Nova Scotia premier defends $7.5M deal to fund dairy plant expansion

Darrell Dexter made history in 2009 by leading the NDP to its first victory in Atlantic Canada. The Canadian Press

HALIFAX – Premier Darrell Dexter is defending a $7.5-million package for a dairy plant in central Nova Scotia that’s intended to help it grow and build new ice cream machines, saying the money is needed to keep the facility competitive.

The funding announced Friday will go to the Scotsburn dairy plant in Truro as the company plans a $10-million expansion to meet what it says is an increasing demand for its products.

Dexter said Scotsburn needs the assistance, which includes $2 million to help the company buy new machines that will make premium novelty ice cream products. Another $5.5 million will be loaned, which is intended to create 40 jobs.

“You could sit around on your hands and do nothing and you watch those jobs go out of the province to other places,” Dexter said following a separate news conference in Halifax where he announced the expansion of a farmers’ loan program.

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“Governments don’t like to be in the position of giving payroll rebates or loan forgiveness. Nobody likes that. But we recognize the reality is that if we’re not prepared to compete, then those jobs are going to other parts of the country.”

Up to $480,000 of the loan is forgivable based on job creation, and the loan is repayable over 15 years.

“It’s about preserving the jobs that are already there, making sure the expansion takes place and providing more jobs into the economy,” Dexter said. “That’s what governments should do.”

He made a similar defence earlier this week of the $260-million loan the province extended to Irving Shipbuilding last year to help it with an expansion as it prepares to build the next fleet of combat ships for the navy.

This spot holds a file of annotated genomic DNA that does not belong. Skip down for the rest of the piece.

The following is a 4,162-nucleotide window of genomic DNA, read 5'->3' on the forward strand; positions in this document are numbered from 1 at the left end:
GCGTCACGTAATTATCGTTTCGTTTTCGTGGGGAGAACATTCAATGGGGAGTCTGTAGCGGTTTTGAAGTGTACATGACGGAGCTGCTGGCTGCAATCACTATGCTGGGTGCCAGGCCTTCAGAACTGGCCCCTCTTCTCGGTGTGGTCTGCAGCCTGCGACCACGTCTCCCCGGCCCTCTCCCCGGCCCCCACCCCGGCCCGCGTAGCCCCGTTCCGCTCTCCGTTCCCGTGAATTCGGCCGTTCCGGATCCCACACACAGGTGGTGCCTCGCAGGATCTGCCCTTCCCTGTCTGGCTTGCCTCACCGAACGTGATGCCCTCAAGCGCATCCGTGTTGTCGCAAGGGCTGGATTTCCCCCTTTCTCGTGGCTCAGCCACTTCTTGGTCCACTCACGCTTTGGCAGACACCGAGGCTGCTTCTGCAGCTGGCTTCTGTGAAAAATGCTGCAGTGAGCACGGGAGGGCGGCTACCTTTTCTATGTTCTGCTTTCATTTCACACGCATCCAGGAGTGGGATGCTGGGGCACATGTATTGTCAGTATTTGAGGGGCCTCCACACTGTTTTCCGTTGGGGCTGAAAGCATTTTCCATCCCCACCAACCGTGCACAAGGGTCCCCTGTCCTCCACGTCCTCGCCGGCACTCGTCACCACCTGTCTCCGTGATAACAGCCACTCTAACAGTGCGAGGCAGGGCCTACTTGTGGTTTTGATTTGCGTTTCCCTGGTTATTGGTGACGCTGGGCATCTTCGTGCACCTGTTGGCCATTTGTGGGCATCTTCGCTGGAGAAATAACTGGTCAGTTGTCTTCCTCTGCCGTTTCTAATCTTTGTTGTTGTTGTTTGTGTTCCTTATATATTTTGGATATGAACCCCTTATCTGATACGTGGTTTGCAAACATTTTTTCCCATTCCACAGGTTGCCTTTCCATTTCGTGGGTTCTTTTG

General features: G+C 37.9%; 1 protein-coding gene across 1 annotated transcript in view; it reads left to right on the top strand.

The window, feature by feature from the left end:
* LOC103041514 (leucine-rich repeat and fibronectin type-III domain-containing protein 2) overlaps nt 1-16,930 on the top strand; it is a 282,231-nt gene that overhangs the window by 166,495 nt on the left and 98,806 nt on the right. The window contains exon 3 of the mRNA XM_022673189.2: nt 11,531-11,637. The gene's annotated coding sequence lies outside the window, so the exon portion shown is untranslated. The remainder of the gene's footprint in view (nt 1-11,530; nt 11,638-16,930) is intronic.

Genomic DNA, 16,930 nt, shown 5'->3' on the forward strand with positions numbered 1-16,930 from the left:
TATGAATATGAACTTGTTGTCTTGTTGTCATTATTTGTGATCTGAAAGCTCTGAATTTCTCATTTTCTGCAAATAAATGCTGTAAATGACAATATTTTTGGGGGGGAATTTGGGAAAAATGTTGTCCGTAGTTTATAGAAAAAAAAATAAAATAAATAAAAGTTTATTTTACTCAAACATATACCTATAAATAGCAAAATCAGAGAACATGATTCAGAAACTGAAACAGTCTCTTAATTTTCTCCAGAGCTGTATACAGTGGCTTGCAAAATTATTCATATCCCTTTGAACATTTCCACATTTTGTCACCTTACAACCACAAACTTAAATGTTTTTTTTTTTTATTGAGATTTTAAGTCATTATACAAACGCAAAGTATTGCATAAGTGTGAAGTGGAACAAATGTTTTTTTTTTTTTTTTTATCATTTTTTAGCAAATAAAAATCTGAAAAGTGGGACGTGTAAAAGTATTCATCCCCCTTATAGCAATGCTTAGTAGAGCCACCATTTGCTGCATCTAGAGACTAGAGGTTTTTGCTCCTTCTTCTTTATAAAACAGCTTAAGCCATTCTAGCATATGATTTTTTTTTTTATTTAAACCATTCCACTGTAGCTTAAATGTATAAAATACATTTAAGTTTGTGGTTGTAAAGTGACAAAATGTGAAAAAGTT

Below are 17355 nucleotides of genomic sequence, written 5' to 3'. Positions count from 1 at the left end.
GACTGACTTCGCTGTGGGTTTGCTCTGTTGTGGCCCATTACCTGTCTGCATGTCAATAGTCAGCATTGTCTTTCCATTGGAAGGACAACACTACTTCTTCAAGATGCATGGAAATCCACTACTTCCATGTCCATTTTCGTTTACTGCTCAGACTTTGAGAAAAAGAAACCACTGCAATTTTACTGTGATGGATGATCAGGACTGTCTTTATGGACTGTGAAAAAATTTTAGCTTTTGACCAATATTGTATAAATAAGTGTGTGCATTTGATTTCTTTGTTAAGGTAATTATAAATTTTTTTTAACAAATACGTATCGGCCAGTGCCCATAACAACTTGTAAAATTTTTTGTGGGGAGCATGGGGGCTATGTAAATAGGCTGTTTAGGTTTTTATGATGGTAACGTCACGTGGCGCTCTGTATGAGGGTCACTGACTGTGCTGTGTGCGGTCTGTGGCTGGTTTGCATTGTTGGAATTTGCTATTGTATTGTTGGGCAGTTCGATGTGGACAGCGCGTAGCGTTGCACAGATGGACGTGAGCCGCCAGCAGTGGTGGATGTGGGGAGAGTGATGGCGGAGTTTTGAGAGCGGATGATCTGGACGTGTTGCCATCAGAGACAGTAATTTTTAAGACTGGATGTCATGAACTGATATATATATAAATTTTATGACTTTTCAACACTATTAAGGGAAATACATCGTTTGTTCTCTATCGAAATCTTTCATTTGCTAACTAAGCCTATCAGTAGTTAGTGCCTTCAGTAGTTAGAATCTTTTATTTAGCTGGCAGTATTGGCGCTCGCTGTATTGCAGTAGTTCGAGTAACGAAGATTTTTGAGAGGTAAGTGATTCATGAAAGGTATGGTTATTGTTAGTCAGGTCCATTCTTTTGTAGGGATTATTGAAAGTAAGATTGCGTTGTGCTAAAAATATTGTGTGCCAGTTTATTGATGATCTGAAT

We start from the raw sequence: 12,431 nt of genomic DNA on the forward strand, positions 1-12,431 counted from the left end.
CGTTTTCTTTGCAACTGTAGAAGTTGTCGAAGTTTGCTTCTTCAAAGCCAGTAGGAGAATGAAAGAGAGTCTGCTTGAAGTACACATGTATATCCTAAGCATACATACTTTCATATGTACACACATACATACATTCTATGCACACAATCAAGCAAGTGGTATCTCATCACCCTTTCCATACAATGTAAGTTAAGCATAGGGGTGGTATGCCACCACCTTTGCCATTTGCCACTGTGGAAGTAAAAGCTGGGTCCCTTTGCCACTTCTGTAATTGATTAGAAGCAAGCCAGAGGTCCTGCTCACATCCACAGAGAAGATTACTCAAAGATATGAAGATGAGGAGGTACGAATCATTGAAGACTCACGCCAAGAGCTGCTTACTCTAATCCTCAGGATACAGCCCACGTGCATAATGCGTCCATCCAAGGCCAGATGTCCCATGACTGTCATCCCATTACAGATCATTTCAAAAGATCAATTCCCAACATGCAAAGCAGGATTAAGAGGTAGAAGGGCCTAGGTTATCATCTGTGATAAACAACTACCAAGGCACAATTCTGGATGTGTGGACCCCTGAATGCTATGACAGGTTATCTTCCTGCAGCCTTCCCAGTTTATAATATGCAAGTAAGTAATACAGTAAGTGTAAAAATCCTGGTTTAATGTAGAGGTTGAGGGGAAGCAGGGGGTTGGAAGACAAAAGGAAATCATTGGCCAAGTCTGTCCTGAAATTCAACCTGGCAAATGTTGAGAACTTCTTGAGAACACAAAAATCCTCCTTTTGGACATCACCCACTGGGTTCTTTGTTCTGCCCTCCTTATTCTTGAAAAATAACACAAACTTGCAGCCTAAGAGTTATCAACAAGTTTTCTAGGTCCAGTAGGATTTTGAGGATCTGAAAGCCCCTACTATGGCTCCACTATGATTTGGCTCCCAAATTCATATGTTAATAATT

Kevin Lacey, the Atlantic director of the Canadian Taxpayers Federation, said the money is “pork-barrel-style” politics given that the province is preparing for an election call soon.

“We’ve seen this all through this pre-election period,” Lacey said. “Taxpayers’ money being thrown at business after business in an attempt to buy votes.”

He said the government should bring down corporate taxes if it wants to stimulate investment in the province.

“We need to create an environment where businesses can make money and they can’t in the current environment because the costs are simply too high,” he said.

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The funding announcement for Scotsburn, one of the prime employers in the Truro area, was made by Lenore Zann, the NDP member for the riding in the area.

Geoff MacLellan, Liberal economic development critic, said the loan is good news for Scotsburn and he welcomed the fact that most of it is repayable.

But MacLellan said the government is trying to curry favour with voters in the run-up to an election.

“I don’t see anything in terms of a long-term economic approach,” he said. “These are just one-offs and they are doing it in time to try to please everyone.”

The Progressive Conservatives did not return a message for comment.

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